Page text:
The Stone Wharf Jetty in Oyingbo, Lagos Mainland is home to  what is arguably Nigeria’s largest crayfish market.

The market convenes every other nine days and is kept wet by fishermen in Ilaje in Ondo State and other parts of the Niger Delta.

Every market day, a local vessel carrying seafood cargo – crayfish, dried fish, snails – berths at the Jetty and traders across Lagos feast on the cheap supplies of the abundant seafood cargo.

Some traders also patronise the market to boost their export businesses.

Besides seafood, the vessels also bring other non-seafood cargo such as drums of dry gins, plantain, coconut, garri, palm oil and several other agricultural produces.

The local vessels are essential to the survival of the market. At the last market day, the Bounce News crew caught up with the captain of one of the local vessels.

“My name is Captain Adebawo Eliam Aboluwa. I have been a sailor since 1993,” he told Bounce News, his hands clasped around a wooden steering wheel attached to a blank and rough wooden dashboard.

The wooden vessel has no form of navigational equipment, and Captain Adebawo has sailed it successfully from Ilaje in Ondo To Lagos, carrying tons of cargo worth estimated 20 million naira every other nine days for the past 25 years.

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Captain Adebawo is of the Ilaje stock in Ondo State where sailing comes naturally to the people as it is what their forefathers bequeathed to them.

“Maybe you have heard of Ayetoro community in Ondo State. They specialise in training sailors. They have their training school and some of the people they have trained are in London as expert and professional sailors.

“Many others are working here in Nigeria in Port Harcourt, Calabar, Delta etc. They are always recognised anywhere they take their certificates to.

“That was where I got trained. We were trained using local language on how to pilot this boat,” he said.

He said people find it difficult to understand how he manages to sail a boat without navigational help.

“There are some expatriate Julius Berge engineers who see us along the Epe channel and they are always surprised as well as embarrassed that we still use this type of boat.

“Sometimes they come inside, ask for readers and compass, which we have none and they ask me how I manage to sail to my destination.

“And I used to tell them that we are Ilaje people. Boat sailing is what we inherited from our forefathers and with or without readers or compass, we are able to sail boats,” an enthused Adebawo explained.

When asked if, without any navigation technology, he could sail to Europe, he answered in the affirmative.

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“Yes, I can go to Europe….(laughs). But it will make it much easier to sail to Europe with a vessel equipped with navigational equipment,” he said.


But despite having enjoyed his job for the past 25 years, challenges remain which now makes his job unenticing.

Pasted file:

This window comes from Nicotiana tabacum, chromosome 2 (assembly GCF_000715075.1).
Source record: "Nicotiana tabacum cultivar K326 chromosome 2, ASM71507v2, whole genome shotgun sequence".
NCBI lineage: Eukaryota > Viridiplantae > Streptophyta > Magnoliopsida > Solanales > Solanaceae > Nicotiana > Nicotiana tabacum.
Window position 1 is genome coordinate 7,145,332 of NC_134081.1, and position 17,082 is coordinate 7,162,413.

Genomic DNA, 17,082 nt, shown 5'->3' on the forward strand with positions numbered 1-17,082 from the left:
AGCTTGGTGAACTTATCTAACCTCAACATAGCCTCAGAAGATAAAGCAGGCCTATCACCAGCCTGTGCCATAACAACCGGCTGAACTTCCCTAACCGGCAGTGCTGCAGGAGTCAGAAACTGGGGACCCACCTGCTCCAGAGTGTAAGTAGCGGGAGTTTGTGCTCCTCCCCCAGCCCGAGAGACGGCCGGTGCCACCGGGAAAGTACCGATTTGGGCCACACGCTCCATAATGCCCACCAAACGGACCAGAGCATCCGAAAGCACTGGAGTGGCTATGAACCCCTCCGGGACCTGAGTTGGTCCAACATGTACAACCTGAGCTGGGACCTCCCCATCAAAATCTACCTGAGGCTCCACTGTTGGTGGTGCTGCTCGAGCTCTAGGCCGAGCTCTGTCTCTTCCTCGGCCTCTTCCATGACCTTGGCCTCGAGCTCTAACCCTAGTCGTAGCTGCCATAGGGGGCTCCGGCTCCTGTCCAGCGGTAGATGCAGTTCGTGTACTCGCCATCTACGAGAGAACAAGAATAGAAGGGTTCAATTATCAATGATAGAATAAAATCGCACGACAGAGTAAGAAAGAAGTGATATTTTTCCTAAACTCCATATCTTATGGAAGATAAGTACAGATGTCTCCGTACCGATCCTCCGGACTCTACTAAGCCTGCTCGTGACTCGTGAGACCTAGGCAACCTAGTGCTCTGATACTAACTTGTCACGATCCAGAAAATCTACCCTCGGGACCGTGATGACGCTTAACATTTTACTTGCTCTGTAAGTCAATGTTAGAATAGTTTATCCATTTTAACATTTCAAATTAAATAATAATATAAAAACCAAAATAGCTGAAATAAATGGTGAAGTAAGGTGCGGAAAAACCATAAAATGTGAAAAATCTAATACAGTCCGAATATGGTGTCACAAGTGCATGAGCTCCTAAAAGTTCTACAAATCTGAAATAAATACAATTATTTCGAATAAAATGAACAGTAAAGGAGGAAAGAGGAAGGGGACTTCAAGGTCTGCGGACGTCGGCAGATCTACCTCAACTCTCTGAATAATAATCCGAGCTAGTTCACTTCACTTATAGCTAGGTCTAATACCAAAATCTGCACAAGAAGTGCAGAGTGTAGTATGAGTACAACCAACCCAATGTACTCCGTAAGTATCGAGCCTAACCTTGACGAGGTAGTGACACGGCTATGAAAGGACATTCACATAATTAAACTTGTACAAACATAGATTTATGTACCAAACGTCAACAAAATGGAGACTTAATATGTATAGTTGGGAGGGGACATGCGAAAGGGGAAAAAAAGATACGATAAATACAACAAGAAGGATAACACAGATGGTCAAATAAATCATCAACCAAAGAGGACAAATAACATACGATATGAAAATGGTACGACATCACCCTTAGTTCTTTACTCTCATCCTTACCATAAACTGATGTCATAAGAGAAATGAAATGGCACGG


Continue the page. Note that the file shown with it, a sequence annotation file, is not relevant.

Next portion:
One of those challenges is police harassment due to fishermen fishing on the channel.

“We sail from Lagos to Ondo State regularly and we encounter several obstacles on our route. The major problem we have are the fishermen who fish on the sea channel.

“They are not supposed to be fishing on the channel but whenever they set their net in the channel, it is us that the Navy police arrest and take to their base,” Adebayo lamented.  

According to Adebayo, they have reported these cases severally to the police but “those policemen, this Nigeria is too corrupt…when they arrest you, they will talk to you but at the end of the day, they will not follow protocol.”

It is against the law for fishermen to fish on the channel that these boats sail by. But instead of arresting the fishermen, it is the boat operators that are arrested.

He cannot remember how many times he has been arrested. But the latest was in February this year, when he got arrested and he had to pay 30,000 naira to free himself and his vessel.

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“Sometimes, we pay as much as 100,000 naira. All because people are fishing in the channel. When you give them sign, they don’t cooperate with you, they will be asking you to redirect your boat to another channel.

“But this is wrong because as a sailor, you cannot abandon our designated channel to the creek, whereby if you follow them, they will direct you wrongly and if you follow them, you will see yourself where you don’t expect, and the boat would be grounded. And when that happens, you know these market women, they won’t be able to meet up here at the market,” he said.


The solution, according to Adebawo, “is for the authorities to educate the fishermen that they are not supposed to fish on the channel where the boat sails.

“More so, the government can dredge the sea from Lagos to Ondo State or to Warri because there are some creeks along the sea that if you don’t know your way very well, you cannot sail the boat to Ondo State.”

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